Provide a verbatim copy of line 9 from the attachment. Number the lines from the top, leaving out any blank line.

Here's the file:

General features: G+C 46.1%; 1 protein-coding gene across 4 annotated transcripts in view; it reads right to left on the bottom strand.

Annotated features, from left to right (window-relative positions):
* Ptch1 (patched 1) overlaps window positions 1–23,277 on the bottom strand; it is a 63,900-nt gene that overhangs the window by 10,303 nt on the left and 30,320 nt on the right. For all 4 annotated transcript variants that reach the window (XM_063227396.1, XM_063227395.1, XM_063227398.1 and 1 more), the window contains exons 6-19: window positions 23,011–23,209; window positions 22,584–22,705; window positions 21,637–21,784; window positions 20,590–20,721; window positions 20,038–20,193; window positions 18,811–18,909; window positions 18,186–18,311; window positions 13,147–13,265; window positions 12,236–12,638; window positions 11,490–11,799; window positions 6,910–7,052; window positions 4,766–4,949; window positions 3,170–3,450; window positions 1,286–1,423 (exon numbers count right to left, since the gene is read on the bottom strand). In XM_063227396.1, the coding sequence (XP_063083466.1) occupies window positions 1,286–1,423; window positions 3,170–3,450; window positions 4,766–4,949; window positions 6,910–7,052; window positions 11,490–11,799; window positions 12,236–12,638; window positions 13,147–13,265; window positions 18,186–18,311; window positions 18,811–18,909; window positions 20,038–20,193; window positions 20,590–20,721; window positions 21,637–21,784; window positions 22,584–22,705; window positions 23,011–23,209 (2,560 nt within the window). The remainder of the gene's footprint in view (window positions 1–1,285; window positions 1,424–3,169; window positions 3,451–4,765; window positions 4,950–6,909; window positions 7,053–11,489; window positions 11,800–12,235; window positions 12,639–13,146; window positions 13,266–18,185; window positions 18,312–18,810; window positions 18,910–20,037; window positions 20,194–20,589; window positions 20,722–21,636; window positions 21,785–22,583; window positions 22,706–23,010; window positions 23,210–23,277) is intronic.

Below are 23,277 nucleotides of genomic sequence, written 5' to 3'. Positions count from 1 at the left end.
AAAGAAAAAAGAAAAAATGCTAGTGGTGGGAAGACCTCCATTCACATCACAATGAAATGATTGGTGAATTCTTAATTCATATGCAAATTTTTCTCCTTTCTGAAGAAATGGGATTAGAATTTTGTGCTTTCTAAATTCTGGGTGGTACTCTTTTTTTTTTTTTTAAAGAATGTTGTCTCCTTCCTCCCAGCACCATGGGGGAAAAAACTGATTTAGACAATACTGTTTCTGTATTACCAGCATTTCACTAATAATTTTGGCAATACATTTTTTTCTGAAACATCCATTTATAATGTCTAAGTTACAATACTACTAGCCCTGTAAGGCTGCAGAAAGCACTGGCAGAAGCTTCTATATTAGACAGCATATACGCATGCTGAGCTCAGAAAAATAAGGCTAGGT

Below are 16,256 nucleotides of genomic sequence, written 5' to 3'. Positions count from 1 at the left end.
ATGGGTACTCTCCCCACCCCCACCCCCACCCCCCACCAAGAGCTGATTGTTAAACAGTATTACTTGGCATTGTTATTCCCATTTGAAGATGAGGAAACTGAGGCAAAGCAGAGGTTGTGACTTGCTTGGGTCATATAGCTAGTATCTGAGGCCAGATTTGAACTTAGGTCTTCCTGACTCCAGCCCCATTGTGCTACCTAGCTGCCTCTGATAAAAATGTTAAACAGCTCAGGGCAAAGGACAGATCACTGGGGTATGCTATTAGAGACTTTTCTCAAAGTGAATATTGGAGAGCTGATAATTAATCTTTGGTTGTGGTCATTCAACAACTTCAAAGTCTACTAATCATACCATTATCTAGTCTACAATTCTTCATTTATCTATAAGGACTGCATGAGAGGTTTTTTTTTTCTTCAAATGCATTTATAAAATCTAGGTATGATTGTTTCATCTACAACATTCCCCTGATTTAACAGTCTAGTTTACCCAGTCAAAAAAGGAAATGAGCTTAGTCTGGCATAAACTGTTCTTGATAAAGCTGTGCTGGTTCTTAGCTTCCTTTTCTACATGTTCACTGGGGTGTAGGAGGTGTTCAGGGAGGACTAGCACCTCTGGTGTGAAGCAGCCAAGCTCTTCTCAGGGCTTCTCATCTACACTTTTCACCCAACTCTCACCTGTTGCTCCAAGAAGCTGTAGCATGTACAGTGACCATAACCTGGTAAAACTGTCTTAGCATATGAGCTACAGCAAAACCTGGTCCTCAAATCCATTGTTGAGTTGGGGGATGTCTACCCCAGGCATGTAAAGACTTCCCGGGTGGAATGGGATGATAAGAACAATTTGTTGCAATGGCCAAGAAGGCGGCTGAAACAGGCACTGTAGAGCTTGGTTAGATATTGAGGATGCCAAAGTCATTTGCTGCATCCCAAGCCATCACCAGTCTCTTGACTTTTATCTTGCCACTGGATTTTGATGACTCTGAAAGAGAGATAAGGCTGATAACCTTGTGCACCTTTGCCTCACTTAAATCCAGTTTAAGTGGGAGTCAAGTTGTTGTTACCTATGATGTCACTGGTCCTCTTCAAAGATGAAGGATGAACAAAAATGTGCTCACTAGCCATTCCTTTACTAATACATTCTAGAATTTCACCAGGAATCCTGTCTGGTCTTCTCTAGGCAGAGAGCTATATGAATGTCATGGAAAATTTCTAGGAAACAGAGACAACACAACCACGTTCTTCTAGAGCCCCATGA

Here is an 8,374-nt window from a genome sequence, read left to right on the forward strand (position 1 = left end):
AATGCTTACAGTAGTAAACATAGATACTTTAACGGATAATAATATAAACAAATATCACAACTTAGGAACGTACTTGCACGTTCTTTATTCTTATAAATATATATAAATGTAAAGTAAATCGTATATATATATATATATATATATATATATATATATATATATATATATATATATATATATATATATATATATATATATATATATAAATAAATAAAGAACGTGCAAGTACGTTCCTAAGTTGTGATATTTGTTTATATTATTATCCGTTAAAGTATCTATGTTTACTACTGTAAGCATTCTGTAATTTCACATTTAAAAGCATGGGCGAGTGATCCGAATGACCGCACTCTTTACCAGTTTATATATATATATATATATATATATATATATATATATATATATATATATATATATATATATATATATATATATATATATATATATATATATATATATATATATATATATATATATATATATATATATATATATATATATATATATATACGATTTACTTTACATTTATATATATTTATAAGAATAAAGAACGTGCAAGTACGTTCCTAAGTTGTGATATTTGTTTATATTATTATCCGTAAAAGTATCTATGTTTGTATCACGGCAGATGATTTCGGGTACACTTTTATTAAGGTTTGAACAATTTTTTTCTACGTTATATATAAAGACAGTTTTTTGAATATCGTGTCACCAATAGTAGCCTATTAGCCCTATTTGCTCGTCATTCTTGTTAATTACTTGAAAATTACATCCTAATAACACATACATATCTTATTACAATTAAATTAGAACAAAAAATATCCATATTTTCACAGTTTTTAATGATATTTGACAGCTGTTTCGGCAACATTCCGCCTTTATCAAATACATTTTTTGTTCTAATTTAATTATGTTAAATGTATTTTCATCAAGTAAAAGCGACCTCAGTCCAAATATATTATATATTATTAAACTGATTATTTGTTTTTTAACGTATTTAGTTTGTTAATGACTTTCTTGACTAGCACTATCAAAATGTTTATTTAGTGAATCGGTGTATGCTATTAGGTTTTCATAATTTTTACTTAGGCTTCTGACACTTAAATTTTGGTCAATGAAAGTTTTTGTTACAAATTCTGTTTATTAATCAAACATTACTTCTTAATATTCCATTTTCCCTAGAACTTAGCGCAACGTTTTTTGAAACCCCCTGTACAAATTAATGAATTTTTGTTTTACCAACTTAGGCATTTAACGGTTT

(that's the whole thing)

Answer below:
AATGCTTACAGTAGTAAACATAGATACTTTAACGGATAATAATATAAACAAATATCACAACTTAGGAACGTACTTGCACGTTCTTTATTCTTATAAATATATATAAATGTAAAGTAAATCGTATATATATATATATATATATATATATATATATATATATATATATATATATATATATATATATATATATATATATATATATATAAATAAATAAAGAACGTGCAAGTACGTTCCTAAGTTGTGATATTTGTTTATATTATTATCCGTTAAAGTATCTATGTTTACTACTGTAAGCATTCTGTAATTTCACATTTAAAAGCATGGGCGAGTGATCCGAATGACCGCACTCTTTACCAGTTTATATATATATATATATATATATATATATATATATATATATATATATATATATATATATATATATATATATATATATATATATATATATATATATATATATATATATATATATATATATATATATATATATATATATATATATATATACGATTTACTTTACATTTATATATATTTATAAGAATAAAGAACGTGCAAGTACGTTCCTAAGTTGTGATATTTGTTTATATTATTATCCGTAAAAGTATCTATGTTTGTATCACGGCAGATGATTTCGGGTACACTTTTATTAAGGTTTGAACAATTTTTTTCTACGTTATATATAAAGACAGTTTTTTGAATATCGTGTCACCAATAGTAGCCTATTAGCCCTATTTGCTCGTCATTCTTGTTAATTACTTGAAAATTACATCCTAATAACACATACATATCTTATTACAATTAAATTAGAACAAAAAATATCCATATTTTCACAGTTTTTAATGATATTTGACAGCTGTTTCGGCAACATTCCGCCTTTATCAAATACATTTTTTGTTCTAATTTAATTATGTTAAATGTATTTTCATCAAGTAAAAGCGACCTCAGTCCAAATATATTATATATTATTAAACTGATTATTTGTTTTTTAACGTATTTAGTTTGTTAATGACTTTCTTGACTAGCACTATCAAAATGTTTATTTAGTGAATCGGTGTATGCTATTAGGTTTTCATAATTTTTACTTAGGCTTCTGACACTTAAATTTTGGTCAATGAAAGTTTTTGTTACAAATTCTGTTTATTAATCAAACATTACTTCTTAATATTCCATTTTCCCTAGAACTTAGCGCAACGTTTTTTGAAACCCCCTGTACAAATTAATGAATTTTTGTTTTACCAACTTAGGCATTTAACGGTTT